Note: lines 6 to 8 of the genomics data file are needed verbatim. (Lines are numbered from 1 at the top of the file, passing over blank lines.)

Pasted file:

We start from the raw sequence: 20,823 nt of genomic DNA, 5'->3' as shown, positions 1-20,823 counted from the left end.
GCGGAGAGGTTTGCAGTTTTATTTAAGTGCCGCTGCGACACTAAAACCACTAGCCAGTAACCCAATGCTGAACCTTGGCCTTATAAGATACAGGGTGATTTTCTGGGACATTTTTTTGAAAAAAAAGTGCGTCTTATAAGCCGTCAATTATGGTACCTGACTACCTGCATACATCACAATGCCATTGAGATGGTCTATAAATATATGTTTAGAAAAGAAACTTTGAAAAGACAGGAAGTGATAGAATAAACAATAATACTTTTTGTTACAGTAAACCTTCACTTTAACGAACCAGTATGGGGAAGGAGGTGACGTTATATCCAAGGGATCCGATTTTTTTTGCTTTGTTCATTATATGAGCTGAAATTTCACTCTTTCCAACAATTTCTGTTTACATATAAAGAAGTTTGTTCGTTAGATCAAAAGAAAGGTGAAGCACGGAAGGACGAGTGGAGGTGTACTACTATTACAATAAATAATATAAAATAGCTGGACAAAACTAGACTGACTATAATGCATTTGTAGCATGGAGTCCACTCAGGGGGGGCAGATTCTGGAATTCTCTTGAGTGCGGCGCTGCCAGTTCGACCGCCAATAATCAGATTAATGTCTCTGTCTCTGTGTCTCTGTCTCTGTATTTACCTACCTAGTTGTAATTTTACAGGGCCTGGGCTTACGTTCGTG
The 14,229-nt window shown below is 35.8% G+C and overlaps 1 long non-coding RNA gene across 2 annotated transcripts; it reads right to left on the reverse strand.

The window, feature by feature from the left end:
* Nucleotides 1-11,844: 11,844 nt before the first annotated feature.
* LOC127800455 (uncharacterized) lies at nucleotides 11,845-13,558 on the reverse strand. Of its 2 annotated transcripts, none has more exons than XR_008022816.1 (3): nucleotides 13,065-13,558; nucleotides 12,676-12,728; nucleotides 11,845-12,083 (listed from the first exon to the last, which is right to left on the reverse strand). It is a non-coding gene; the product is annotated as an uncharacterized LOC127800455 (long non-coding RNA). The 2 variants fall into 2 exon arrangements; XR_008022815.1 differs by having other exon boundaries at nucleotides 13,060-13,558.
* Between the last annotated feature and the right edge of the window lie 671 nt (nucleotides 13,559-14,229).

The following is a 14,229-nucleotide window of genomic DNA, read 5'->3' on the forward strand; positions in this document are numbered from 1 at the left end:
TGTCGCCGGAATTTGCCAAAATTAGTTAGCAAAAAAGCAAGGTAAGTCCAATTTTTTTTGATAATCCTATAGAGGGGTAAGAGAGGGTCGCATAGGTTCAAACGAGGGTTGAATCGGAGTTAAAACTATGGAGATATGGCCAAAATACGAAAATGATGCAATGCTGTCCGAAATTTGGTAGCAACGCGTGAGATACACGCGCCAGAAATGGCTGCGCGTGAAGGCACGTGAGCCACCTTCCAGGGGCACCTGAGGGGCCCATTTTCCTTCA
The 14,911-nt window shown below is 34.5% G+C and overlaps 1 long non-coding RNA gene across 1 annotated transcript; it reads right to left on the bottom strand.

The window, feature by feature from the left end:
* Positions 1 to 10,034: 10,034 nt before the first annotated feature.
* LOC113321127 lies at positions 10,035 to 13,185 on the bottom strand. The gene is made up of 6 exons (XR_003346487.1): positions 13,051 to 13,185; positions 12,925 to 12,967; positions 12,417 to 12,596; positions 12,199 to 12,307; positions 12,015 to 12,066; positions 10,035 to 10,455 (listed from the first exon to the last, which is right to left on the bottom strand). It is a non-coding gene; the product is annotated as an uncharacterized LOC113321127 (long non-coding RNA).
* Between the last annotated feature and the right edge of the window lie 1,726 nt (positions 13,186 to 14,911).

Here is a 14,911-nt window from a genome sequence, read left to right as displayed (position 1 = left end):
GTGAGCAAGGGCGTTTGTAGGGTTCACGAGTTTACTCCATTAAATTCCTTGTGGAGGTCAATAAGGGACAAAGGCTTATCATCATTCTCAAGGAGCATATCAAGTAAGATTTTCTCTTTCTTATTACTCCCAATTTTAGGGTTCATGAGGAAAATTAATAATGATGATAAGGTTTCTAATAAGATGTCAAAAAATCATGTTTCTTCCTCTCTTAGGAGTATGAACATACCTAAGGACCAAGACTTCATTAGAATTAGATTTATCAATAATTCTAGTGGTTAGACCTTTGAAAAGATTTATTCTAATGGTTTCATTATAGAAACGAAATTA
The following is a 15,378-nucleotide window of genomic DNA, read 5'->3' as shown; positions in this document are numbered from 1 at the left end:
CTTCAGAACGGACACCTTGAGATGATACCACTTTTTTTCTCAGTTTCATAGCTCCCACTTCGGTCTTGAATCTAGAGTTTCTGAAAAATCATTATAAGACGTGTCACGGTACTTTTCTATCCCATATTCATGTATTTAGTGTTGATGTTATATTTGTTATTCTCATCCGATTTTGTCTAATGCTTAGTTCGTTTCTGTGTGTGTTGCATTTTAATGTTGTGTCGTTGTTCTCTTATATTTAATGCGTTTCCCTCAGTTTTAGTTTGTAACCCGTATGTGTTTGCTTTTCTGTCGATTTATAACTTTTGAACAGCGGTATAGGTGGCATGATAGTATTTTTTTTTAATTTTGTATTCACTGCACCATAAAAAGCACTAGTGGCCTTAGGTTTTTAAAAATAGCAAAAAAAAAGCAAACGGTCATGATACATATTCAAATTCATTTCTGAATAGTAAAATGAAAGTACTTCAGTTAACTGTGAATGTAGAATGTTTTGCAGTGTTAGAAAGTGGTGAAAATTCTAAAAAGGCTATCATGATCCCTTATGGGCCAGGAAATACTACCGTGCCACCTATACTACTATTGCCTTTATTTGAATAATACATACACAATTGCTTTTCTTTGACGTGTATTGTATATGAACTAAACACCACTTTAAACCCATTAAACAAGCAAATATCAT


* LOC127800455 (uncharacterized) lies at nucleotides 11,845-13,558 on the reverse strand. Of its 2 annotated transcripts, none has more exons than XR_008022816.1 (3): nucleotides 13,065-13,558; nucleotides 12,676-12,728; nucleotides 11,845-12,083 (listed from the first exon to the last, which is right to left on the reverse strand). It is a non-coding gene; the product is annotated as an uncharacterized LOC127800455 (long non-coding RNA). The 2 variants fall into 2 exon arrangements; XR_008022815.1 differs by having other exon boundaries at nucleotides 13,060-13,558.
* Between the last annotated feature and the right edge of the window lie 671 nt (nucleotides 13,559-14,229).

The following is a 14,229-nucleotide window of genomic DNA, read 5'->3' on the forward strand; positions in this document are numbered from 1 at the left end: